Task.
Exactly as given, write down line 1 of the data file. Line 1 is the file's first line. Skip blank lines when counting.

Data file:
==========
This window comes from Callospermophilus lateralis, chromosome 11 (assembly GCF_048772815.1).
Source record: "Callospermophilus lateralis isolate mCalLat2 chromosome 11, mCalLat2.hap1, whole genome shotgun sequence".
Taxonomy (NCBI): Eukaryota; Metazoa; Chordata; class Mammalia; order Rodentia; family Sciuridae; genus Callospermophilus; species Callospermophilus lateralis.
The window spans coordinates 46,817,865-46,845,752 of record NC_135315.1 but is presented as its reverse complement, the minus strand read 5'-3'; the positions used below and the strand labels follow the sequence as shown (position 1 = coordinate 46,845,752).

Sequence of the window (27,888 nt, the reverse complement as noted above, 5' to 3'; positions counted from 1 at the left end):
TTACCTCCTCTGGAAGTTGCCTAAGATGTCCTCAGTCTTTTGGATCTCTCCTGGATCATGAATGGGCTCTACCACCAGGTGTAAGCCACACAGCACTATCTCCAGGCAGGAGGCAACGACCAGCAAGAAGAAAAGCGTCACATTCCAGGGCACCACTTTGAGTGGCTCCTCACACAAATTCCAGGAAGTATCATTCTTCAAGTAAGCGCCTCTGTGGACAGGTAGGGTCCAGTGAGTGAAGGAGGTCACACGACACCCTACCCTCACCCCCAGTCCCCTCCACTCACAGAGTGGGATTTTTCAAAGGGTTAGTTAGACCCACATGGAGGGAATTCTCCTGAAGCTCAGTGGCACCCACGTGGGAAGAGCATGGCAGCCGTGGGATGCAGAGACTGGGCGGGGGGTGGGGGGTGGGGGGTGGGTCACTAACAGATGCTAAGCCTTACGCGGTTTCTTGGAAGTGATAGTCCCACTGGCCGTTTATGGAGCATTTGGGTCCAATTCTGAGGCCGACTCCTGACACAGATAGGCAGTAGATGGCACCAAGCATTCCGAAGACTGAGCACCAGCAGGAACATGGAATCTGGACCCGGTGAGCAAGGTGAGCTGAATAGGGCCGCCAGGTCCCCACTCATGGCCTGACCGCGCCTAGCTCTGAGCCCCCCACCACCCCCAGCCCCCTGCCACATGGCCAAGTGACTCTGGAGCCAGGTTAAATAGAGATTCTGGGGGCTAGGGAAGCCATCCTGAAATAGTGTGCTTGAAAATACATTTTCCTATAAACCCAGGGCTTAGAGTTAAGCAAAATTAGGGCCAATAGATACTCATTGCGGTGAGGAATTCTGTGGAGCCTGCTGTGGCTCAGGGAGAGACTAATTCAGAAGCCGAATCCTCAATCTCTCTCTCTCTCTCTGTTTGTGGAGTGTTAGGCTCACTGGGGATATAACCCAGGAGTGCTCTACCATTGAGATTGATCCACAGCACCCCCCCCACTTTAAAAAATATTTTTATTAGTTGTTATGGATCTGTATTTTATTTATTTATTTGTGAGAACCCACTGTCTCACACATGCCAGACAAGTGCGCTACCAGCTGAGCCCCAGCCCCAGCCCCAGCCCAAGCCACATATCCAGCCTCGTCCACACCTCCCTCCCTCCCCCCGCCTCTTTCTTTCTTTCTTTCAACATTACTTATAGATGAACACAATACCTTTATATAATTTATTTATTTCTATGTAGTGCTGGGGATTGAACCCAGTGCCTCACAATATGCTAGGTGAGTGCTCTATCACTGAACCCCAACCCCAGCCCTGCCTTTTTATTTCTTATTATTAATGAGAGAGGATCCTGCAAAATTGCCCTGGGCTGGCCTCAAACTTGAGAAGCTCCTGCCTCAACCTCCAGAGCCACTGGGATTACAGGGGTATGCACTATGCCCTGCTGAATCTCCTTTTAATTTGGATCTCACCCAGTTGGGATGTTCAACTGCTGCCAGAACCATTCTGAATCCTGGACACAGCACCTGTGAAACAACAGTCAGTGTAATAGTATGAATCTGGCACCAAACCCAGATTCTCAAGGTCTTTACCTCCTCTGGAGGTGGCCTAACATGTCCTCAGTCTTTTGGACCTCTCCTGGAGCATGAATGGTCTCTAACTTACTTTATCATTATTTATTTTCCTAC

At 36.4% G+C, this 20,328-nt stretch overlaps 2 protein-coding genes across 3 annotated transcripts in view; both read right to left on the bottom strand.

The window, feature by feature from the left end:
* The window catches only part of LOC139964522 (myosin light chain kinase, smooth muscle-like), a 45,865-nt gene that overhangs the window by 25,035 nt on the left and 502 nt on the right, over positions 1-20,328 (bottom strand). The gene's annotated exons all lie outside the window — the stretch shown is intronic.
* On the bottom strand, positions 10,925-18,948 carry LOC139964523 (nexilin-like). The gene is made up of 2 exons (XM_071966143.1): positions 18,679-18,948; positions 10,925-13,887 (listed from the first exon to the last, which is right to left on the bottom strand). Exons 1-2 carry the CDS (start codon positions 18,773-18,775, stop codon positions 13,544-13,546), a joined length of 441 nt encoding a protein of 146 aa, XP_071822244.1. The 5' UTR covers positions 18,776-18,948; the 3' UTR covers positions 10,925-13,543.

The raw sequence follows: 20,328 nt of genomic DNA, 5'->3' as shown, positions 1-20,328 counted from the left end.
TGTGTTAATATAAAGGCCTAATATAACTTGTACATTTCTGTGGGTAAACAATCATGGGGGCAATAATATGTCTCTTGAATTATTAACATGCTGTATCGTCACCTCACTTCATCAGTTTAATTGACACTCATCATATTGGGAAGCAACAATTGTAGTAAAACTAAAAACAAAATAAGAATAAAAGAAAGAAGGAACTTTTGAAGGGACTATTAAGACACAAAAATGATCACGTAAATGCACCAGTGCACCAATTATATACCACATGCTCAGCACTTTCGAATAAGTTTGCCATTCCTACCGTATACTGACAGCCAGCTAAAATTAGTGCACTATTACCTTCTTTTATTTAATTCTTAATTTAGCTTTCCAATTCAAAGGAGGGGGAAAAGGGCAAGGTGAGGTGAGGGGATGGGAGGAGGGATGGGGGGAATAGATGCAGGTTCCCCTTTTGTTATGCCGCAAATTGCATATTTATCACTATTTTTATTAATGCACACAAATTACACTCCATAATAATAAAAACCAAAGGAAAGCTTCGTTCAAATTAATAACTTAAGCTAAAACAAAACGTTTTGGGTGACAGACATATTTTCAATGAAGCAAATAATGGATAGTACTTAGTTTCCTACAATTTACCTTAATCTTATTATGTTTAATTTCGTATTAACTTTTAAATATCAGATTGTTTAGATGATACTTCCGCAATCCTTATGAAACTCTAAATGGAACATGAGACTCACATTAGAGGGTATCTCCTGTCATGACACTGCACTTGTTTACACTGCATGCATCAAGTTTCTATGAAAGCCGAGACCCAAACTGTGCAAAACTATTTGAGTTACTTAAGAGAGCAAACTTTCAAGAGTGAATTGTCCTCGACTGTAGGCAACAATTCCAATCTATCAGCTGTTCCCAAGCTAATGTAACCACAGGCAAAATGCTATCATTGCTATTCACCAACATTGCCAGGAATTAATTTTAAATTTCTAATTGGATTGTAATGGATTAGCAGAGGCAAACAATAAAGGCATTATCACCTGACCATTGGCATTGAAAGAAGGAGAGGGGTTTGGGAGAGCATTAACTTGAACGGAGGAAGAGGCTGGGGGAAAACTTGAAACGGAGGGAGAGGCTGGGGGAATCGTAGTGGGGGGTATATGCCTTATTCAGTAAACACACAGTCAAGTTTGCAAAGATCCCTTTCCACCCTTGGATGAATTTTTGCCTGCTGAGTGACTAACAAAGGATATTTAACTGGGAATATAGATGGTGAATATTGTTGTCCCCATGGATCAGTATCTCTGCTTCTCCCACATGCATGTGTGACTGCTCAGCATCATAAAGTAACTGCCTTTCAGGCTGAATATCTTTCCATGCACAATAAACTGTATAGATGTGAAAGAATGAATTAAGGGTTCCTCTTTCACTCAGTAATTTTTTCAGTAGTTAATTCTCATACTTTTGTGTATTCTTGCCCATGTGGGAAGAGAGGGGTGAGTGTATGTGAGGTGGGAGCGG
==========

This window comes from Callospermophilus lateralis, chromosome 11 (assembly GCF_048772815.1).